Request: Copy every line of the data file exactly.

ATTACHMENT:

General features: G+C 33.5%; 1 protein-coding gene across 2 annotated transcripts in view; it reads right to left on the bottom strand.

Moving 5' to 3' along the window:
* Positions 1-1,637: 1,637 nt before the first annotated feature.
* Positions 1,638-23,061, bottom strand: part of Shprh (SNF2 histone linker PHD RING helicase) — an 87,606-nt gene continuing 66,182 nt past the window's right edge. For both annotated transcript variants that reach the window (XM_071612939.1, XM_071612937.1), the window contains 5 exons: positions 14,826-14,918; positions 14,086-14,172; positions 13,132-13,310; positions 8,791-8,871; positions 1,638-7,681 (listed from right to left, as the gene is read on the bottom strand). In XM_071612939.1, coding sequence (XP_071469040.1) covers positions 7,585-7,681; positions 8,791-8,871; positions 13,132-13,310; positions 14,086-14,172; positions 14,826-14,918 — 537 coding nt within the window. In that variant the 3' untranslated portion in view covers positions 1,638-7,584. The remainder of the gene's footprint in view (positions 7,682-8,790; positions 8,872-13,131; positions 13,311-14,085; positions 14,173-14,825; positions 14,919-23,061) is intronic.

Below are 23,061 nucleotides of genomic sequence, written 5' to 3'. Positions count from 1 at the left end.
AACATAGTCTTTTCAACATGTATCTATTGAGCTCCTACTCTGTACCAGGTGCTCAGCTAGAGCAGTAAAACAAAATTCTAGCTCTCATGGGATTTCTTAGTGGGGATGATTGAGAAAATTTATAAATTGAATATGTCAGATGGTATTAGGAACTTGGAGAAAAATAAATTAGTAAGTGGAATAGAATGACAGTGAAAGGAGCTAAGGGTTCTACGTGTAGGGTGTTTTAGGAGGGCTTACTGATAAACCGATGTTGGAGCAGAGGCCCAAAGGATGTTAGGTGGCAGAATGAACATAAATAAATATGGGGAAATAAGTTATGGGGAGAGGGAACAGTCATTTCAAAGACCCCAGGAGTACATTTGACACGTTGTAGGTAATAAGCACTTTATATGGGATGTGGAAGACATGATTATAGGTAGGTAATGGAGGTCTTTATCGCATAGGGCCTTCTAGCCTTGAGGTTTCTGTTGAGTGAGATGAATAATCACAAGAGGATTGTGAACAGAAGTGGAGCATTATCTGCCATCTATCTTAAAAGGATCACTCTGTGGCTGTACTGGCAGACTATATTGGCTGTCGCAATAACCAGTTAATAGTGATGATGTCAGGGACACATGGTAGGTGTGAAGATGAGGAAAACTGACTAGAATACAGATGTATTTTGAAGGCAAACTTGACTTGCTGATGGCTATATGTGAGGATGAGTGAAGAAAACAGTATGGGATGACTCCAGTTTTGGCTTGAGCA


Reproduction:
General features: G+C 33.5%; 1 protein-coding gene across 2 annotated transcripts in view; it reads right to left on the bottom strand.

Moving 5' to 3' along the window:
* Positions 1-1,637: 1,637 nt before the first annotated feature.
* Positions 1,638-23,061, bottom strand: part of Shprh (SNF2 histone linker PHD RING helicase) — an 87,606-nt gene continuing 66,182 nt past the window's right edge. For both annotated transcript variants that reach the window (XM_071612939.1, XM_071612937.1), the window contains 5 exons: positions 14,826-14,918; positions 14,086-14,172; positions 13,132-13,310; positions 8,791-8,871; positions 1,638-7,681 (listed from right to left, as the gene is read on the bottom strand). In XM_071612939.1, coding sequence (XP_071469040.1) covers positions 7,585-7,681; positions 8,791-8,871; positions 13,132-13,310; positions 14,086-14,172; positions 14,826-14,918 — 537 coding nt within the window. In that variant the 3' untranslated portion in view covers positions 1,638-7,584. The remainder of the gene's footprint in view (positions 7,682-8,790; positions 8,872-13,131; positions 13,311-14,085; positions 14,173-14,825; positions 14,919-23,061) is intronic.

Below are 23,061 nucleotides of genomic sequence, written 5' to 3'. Positions count from 1 at the left end.
AACATAGTCTTTTCAACATGTATCTATTGAGCTCCTACTCTGTACCAGGTGCTCAGCTAGAGCAGTAAAACAAAATTCTAGCTCTCATGGGATTTCTTAGTGGGGATGATTGAGAAAATTTATAAATTGAATATGTCAGATGGTATTAGGAACTTGGAGAAAAATAAATTAGTAAGTGGAATAGAATGACAGTGAAAGGAGCTAAGGGTTCTACGTGTAGGGTGTTTTAGGAGGGCTTACTGATAAACCGATGTTGGAGCAGAGGCCCAAAGGATGTTAGGTGGCAGAATGAACATAAATAAATATGGGGAAATAAGTTATGGGGAGAGGGAACAGTCATTTCAAAGACCCCAGGAGTACATTTGACACGTTGTAGGTAATAAGCACTTTATATGGGATGTGGAAGACATGATTATAGGTAGGTAATGGAGGTCTTTATCGCATAGGGCCTTCTAGCCTTGAGGTTTCTGTTGAGTGAGATGAATAATCACAAGAGGATTGTGAACAGAAGTGGAGCATTATCTGCCATCTATCTTAAAAGGATCACTCTGTGGCTGTACTGGCAGACTATATTGGCTGTCGCAATAACCAGTTAATAGTGATGATGTCAGGGACACATGGTAGGTGTGAAGATGAGGAAAACTGACTAGAATACAGATGTATTTTGAAGGCAAACTTGACTTGCTGATGGCTATATGTGAGGATGAGTGAAGAAAACAGTATGGGATGACTCCAGTTTTGGCTTGAGCA